¼ cup plus ⅛ teaspoon table salt, measured separately
3 tablespoons extra-virgin olive oil
1 tablespoon lemon juice, squeezed from ½ lemon
½ teaspoon Dijon mustard
Science (Chemical Reactions; Planning and Carrying Out Investigations):
To turn this recipe into a science experiment, make the following modifications:
- Before beginning, have kids use masking tape and a marker to label opposite ends of the serving platter “Salted” and “Unsalted.”
- Cook the green beans in two separate batches. For the first batch: Bring 2 quarts water to a boil in a large saucepan. Add 8 ounces of green beans and cook for 10 minutes.
- Drain the green beans and place them in the ice bath until they’re no longer warm to the touch, about 1 minute. Transfer beans to the “Unsalted” side of the serving platter.
- Bring the remaining 2 quarts of water to a boil in the now-empty saucepan. Add the remaining 8 ounces of green beans and ¼ cup table salt. Cook these green beans for 6 minutes.
- Drain the green beans, place them in the ice batch until they’re no longer warm to the touch, about 1 minute. Transfer them to the “Salted” side of the serving platter.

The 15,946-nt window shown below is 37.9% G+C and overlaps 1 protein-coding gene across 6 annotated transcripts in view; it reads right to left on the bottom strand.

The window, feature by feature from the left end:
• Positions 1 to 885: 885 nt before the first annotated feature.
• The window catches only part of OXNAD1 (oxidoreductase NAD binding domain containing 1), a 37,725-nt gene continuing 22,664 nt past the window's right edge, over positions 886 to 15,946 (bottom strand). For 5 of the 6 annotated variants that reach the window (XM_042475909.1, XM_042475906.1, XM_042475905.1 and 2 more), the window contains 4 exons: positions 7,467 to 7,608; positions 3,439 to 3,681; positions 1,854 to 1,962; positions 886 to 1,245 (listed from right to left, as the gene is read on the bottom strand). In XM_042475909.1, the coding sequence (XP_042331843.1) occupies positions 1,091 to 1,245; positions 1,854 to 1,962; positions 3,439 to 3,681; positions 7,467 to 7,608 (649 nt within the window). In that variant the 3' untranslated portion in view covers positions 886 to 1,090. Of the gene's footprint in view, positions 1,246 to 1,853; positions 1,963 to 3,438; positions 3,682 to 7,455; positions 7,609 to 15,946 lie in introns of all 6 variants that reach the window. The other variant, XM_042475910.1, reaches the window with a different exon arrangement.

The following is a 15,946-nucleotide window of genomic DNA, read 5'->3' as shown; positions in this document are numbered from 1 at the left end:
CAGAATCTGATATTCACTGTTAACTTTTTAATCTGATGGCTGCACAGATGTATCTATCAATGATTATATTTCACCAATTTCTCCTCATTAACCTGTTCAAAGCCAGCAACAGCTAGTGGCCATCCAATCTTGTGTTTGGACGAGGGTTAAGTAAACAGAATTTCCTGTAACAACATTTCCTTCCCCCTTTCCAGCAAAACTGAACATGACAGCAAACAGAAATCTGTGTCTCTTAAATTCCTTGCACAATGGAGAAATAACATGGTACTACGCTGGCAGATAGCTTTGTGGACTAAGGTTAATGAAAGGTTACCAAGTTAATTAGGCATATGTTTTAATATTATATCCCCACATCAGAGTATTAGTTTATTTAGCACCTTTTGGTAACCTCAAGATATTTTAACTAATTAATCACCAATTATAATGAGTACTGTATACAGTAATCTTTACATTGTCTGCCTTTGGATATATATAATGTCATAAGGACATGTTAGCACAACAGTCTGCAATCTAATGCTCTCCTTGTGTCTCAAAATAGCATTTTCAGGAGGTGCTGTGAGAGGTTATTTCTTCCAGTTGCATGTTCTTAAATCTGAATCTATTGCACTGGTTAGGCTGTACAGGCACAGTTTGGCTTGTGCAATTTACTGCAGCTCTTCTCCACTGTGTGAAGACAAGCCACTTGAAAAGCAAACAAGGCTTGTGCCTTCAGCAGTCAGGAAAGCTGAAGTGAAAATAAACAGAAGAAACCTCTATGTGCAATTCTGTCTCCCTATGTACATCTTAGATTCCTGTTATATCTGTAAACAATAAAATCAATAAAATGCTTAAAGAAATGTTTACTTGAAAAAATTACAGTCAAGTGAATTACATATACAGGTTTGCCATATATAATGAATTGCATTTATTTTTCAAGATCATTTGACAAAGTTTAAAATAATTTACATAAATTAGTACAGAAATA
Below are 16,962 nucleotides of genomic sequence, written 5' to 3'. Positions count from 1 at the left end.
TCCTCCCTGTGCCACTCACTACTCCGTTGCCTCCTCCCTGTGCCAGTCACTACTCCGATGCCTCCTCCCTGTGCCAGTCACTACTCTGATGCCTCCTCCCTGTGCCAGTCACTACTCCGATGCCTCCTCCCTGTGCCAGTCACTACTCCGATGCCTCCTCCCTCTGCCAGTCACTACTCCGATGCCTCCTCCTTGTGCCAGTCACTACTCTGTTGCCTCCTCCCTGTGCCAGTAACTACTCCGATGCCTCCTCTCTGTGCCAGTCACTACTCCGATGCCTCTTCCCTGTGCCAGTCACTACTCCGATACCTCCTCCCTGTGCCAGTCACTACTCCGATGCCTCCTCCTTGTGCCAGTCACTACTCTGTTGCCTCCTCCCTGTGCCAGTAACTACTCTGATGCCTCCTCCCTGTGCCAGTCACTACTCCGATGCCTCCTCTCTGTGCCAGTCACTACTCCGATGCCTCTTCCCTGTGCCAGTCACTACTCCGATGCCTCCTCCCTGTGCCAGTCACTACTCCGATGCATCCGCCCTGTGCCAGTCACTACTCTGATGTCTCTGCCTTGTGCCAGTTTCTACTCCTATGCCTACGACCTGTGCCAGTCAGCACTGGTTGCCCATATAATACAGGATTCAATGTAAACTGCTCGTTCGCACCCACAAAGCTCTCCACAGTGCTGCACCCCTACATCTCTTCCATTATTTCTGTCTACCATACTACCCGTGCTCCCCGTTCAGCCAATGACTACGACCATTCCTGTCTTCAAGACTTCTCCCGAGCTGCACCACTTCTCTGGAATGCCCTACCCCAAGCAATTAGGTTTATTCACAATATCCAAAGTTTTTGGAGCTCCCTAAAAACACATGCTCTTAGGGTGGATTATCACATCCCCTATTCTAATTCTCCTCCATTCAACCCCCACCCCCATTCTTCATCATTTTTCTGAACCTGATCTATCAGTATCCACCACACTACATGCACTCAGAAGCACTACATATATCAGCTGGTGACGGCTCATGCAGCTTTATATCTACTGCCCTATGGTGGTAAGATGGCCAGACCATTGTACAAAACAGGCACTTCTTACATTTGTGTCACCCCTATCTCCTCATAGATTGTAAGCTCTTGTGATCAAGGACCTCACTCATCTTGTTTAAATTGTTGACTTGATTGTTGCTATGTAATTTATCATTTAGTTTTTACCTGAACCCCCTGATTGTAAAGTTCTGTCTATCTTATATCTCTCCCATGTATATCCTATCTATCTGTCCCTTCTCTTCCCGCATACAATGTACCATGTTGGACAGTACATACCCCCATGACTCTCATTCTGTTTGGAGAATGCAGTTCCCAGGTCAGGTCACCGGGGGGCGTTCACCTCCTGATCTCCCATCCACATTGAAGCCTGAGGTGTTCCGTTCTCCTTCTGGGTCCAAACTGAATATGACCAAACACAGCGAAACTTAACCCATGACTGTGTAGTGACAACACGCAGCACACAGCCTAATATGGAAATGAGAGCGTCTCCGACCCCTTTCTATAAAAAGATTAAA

- Invite the whole family for a taste test: First, have everyone observe the two types of green beans. Then, have everyone taste a few of each type of bean.
- Do the two batches of green beans look different? How so?
- Do they taste different? How so?
- Make the lemon dressing as described in the recipe. Drizzle the dressing over the beans on the serving platter. Use tongs to toss until well combined (mixing the unsalted and salted green beans together).
Kids will likely observe that the green beans cooked in saltwater stayed bright green and cooked in nearly half the time compared to the beans cooked in plain water. Plus, the saltwater beans tasted more seasoned and “green-beany” while the beans cooked in plain water tasted, well, plain in comparison.
Here’s how it works: As vegetables cook, they become more tender and easier to chew, partly because the glue that holds plant cells together (called pectin) gets weaker. Something else happens as green vegetables heat up—they start to lose their bright green color. And the longer they cook, the duller their color becomes (sad!).
Salt to the rescue! Adding all that salt to the cooking water is like pressing fast-forward on cooking the green beans. Salt helps weaken the pectin in green beans. This causes the green beans to become tender—and finish cooking—much more quickly. And less time in hot water means that these beans lose only a tiny bit of their bright green color. Plus, thanks to a process called diffusion, some of the salt makes its way inside each bean. This extra bit of salty seasoning helps bring out the flavor of the green beans.